Mariah Carey shut down Disneyland and dressed like Cinderella for her fifth anniversary. Luckily, she tweeted the whole thing.
Mariah Carey just shut down Disneyland for the wedding of every little girl’s dreams. And if that’s not enough to make every wide-eyed grade-schooler in the country slam down her Lisa Frank folder in envy, it wasn’t even her wedding. It was her fifth anniversary vow renewal.
The wildly immodest affair brought Mimi, her husband Nick Cannon, their #dembabies (which is, of course, what Carey calls her twins, Moroccan and Monroe, on Twitter), a full Entertainment Tonight camera crew (isn’t that how you documented your wedding?), and 250 of the couple’s closest friends to the Happiest Place on Earth—Disneyland—Tuesday night. If this sounds like the fairy tale spectacle you can’t believe you weren’t invited to, then you’re in luck: Carey tweeted throughout the occasion and posted ludicrous videos on Vine of all the pomp and circumstance.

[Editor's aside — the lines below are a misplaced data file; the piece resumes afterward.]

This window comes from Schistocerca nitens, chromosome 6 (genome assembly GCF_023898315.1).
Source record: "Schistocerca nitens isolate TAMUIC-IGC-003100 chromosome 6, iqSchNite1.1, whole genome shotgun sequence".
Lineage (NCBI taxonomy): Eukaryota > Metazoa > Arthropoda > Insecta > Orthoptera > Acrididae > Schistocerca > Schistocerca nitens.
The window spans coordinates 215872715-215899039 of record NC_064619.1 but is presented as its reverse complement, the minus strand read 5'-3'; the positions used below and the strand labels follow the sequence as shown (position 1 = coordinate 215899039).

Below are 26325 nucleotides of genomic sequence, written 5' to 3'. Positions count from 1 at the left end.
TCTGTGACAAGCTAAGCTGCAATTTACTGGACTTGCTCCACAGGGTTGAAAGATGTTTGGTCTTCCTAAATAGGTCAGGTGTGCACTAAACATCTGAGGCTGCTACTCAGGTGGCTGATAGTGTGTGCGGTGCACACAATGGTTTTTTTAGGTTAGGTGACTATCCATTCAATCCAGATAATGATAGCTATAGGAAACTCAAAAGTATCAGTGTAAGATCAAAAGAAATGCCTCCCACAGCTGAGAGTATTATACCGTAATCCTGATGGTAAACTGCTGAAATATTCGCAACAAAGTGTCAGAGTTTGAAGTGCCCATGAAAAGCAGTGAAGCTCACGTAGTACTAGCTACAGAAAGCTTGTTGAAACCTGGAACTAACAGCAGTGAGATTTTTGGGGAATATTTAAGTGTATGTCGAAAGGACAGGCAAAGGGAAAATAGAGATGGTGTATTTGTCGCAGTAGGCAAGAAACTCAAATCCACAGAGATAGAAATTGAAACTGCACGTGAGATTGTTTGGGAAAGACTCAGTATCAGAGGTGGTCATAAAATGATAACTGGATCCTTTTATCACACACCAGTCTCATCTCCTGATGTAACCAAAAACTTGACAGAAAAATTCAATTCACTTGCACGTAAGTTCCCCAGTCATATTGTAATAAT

Robert Downey Jr.’s quippy billionaire-cum-superhero Tony Stark is back in the self-aware, ridiculously fun ‘Iron Man 3,’ which also features a very buff Gwyneth Paltrow as his gal Friday.
It’s strange that a second-tier superhero like Iron Man—the billionaire playboy, industrialist, super-genius engineer, and all-around über-mensch based on Howard Hughes and conceived at the height of the Cold War—has emerged as Marvel’s cash cow, helping the Iron Man film franchise gross a massive $1.2 billion over two films (along with an additional $1.5 billion worldwide haul for The Avengers, an Iron Man–centric enterprise). Is it because, like his blockbuster compadre Bruce Wayne/Batman, he’s the preeminent technocrat in an increasingly tech-reliant world? Grand patron of individualism? Or an overblown manifestation of the American Dream?